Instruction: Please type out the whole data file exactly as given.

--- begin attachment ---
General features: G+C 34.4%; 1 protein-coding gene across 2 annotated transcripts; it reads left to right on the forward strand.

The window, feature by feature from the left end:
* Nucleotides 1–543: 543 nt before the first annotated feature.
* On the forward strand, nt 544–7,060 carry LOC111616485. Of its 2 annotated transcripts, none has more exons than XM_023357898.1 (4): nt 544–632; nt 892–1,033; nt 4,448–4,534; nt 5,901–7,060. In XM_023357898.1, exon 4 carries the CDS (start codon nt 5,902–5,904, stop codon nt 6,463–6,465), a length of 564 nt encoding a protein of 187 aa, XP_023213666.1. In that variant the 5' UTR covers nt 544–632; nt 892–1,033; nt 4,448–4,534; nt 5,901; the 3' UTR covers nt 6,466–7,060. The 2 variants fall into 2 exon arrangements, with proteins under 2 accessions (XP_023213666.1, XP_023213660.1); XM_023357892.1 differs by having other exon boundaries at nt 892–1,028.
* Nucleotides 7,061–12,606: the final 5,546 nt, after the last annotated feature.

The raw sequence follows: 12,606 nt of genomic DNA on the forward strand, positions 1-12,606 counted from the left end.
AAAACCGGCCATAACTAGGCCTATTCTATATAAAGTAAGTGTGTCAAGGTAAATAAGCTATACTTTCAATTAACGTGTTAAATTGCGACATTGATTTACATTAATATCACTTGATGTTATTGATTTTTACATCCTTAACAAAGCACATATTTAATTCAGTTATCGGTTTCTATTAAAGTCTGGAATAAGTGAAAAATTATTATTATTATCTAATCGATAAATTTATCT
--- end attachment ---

General features: G+C 34.4%; 1 protein-coding gene across 2 annotated transcripts; it reads left to right on the forward strand.

The window, feature by feature from the left end:
* Nucleotides 1–543: 543 nt before the first annotated feature.
* On the forward strand, nt 544–7,060 carry LOC111616485. Of its 2 annotated transcripts, none has more exons than XM_023357898.1 (4): nt 544–632; nt 892–1,033; nt 4,448–4,534; nt 5,901–7,060. In XM_023357898.1, exon 4 carries the CDS (start codon nt 5,902–5,904, stop codon nt 6,463–6,465), a length of 564 nt encoding a protein of 187 aa, XP_023213666.1. In that variant the 5' UTR covers nt 544–632; nt 892–1,033; nt 4,448–4,534; nt 5,901; the 3' UTR covers nt 6,466–7,060. The 2 variants fall into 2 exon arrangements, with proteins under 2 accessions (XP_023213666.1, XP_023213660.1); XM_023357892.1 differs by having other exon boundaries at nt 892–1,028.
* Nucleotides 7,061–12,606: the final 5,546 nt, after the last annotated feature.

The raw sequence follows: 12,606 nt of genomic DNA on the forward strand, positions 1-12,606 counted from the left end.
AAAACCGGCCATAACTAGGCCTATTCTATATAAAGTAAGTGTGTCAAGGTAAATAAGCTATACTTTCAATTAACGTGTTAAATTGCGACATTGATTTACATTAATATCACTTGATGTTATTGATTTTTACATCCTTAACAAAGCACATATTTAATTCAGTTATCGGTTTCTATTAAAGTCTGGAATAAGTGAAAAATTATTATTATTATCTAATCGATAAATTTATCT